Navigant Research Blog

For Hospitals, a Path to Resilience

— January 27, 2015

My colleague Madeline Bergner recently wrote about efforts to reduce the greenhouse gas emissions from hospitals and other healthcare facilities.  That effort is paralleled by a movement to make these spaces less vulnerable to natural disasters and other disruptions, as well.

In December, President Obama gathered healthcare leaders to announce a set of new recommendations for making the country’s healthcare facilities more climate resilient.  Hurricane Sandy caused over $3 billion in damage to healthcare facilities alone, triggering federal attention to the issue.  At the event, the U.S. Department of Health and Human Services announced a web-based Climate Resilience Toolkit as well as a best-practices guide, “Primary Protection: Enhancing Health Care Resilience for a Changing Climate.”

The guide describes a number of issues that have caused hospitals to lose power during recent disasters.  These include reliance on local infrastructure (namely local [municipal] steam generation), aging infrastructure, and a reliance on onsite diesel generators, which are often poorly maintained and rely on limited fuel supplies.

A Holistic View

The report also cites a challenge in the approach to backup power.  Backup systems are viewed as having no value during normal operations, and therefore “are less likely to attract adequate investment and maintenance from the private sector.”  By viewing backup power as emergency-only, the hospital is viewing power in binary terms; the big diesel generator is there when you need it, and takes up space (and money) when you don’t.

A more holistic view of energy use can lead to a more resilient facility.  The report cites a number of strategies, including the use of combined heat and power, energy efficiency, and passive survivability.  This last concept drives building design and functionality so that hospitals can still function without power.  With operable windows, passive heating and cooling, and naturally ventilated spaces, these levels of resiliency can be accomplished.

Generator Hospital

Navigant Research’s reports on Grid-Tied Energy Storage present a range of technologies that can aid in power management all the time, not just during a crisis.  By viewing grid connectivity as a continuum, facilities can mitigate the effects of disasters and make money by selling power into the grid.  The resilient healthcare facility of the future may not just be one that can survive a disaster but one that provides power to the community 365 days a year.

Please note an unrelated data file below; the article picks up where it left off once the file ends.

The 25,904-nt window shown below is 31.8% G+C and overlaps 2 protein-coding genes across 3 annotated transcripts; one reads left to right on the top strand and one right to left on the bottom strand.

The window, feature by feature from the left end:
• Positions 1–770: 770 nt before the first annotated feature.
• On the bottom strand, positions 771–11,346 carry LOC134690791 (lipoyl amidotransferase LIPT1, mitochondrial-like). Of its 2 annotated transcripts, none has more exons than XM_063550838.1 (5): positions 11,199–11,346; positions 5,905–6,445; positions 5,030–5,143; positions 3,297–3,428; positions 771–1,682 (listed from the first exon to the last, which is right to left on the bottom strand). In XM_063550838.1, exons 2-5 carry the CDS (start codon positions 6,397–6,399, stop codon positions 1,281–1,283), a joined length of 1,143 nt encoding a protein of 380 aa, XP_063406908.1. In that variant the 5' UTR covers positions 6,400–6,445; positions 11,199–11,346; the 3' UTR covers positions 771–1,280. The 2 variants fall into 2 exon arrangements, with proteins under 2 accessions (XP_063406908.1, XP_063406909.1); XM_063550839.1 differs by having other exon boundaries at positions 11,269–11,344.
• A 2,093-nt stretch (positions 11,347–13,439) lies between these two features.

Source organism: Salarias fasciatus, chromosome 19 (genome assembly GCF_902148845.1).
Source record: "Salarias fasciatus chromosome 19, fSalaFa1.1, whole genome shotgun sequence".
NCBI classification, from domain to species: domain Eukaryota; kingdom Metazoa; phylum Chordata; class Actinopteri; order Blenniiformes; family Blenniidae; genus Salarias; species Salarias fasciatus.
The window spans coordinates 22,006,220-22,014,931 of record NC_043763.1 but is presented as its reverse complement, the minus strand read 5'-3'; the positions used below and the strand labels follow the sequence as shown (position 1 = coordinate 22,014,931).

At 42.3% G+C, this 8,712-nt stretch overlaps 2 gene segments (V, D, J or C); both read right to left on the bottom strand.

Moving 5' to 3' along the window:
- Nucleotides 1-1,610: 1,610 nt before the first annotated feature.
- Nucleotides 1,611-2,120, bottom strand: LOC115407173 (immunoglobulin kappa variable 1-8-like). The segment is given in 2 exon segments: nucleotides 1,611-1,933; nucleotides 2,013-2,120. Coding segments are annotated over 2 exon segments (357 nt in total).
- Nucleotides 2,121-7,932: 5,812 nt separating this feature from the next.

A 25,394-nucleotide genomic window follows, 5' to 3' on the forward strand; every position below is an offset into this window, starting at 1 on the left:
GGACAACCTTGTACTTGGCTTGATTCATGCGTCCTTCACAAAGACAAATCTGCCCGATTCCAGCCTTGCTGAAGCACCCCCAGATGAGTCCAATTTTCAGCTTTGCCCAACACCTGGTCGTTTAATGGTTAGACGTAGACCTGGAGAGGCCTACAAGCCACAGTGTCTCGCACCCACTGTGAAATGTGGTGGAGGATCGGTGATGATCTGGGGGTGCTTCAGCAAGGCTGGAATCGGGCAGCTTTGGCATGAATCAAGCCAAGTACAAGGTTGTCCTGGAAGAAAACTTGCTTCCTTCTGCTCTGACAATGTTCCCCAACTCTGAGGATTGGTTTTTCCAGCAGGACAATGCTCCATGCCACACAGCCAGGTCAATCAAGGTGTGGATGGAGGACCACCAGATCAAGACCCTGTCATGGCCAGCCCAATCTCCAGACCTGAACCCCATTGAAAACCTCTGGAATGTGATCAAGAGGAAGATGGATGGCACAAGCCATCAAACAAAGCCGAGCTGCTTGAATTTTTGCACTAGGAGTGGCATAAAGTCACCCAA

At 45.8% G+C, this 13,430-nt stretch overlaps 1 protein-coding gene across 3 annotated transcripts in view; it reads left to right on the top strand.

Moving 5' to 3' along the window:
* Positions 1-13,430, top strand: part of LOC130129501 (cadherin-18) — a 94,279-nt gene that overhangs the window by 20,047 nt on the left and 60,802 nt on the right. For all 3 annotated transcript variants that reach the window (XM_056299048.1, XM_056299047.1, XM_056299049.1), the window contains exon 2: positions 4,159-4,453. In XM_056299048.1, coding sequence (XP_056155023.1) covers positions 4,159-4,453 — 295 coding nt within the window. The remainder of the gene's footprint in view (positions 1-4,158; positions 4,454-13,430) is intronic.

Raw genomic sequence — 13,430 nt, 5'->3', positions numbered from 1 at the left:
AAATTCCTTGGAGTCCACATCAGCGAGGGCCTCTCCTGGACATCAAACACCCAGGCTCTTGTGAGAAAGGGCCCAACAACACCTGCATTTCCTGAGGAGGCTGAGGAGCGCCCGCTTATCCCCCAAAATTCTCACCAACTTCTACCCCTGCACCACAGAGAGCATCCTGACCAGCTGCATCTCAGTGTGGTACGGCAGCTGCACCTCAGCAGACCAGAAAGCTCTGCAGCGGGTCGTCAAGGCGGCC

In upstate New York, the town of Potsdam just announced a microgrid project that will connect 12 facilities using 3 MW of combined heat and power, 2 MW of solar, 2 MW of storage, and 900 kW of hydro-electric generation.  The local hospital is a key stakeholder in this project, led by Clarkson University.  Other partners include General Electric (GE) Global Research and GE Energy Consulting, National Grid, and the National Renewable Energy Laboratory.

Innovative technology is not only being deployed for the entire hospital facility.  At the Texas Scottish Rite Hospital for Children in Dallas, Texas, flywheel manufacturer Vycon installed two 300 kW flywheel systems just to power the imaging facility.  The benefits of flywheels include high reliability, power density, and overall quality, as well as the quiet nature of backup power.  While the hospital has only suffered a few power outages in recent decades, the protection of the expensive equipment from power spikes and voltage drops is of great value.

 

The Energy Efficiency Way to Emissions Reductions

— January 15, 2015

The Obama administration has few levers to pull to shift the United States’ position on climate change, besides enforcing the Clean Air Act of 1970.  That legislation authorizes the U.S. Environmental Protection Agency (EPA) to enforce regulations on power plants and associated pollutants.  The Clean Air Act put the onus on individual states to design programs to follow the EPA’s federal guidelines.  Last June, the EPA released its Clean Power Plan (CPP), with a new ambitious target: carbon emission reductions totaling 30% relative to 2005 emissions by 2030.  The proposed rule includes the following primary components:

  • Four building blocks that define the EPA’s Best Strategy for Emissions Reductions
  • State-by-state 2030 carbon emissions reduction targets and interim targets based on a 2012 base year
  • Numerous alternative emissions reduction strategies, including renewables, under-construction nuclear generation, and energy efficiency

Cost-Effective Efficiency

Not surprisingly, some legislators are arguing that the CPP is unconstitutional, functioning as a federalization of states’ activities via the EPA.  Some utilities are also not happy with the CPP, as they are going to have to be held to real climate goals.  Utilities that burn coal or other fossil fuels inefficiently will have to pay to upgrade their facilities or face stiff penalties.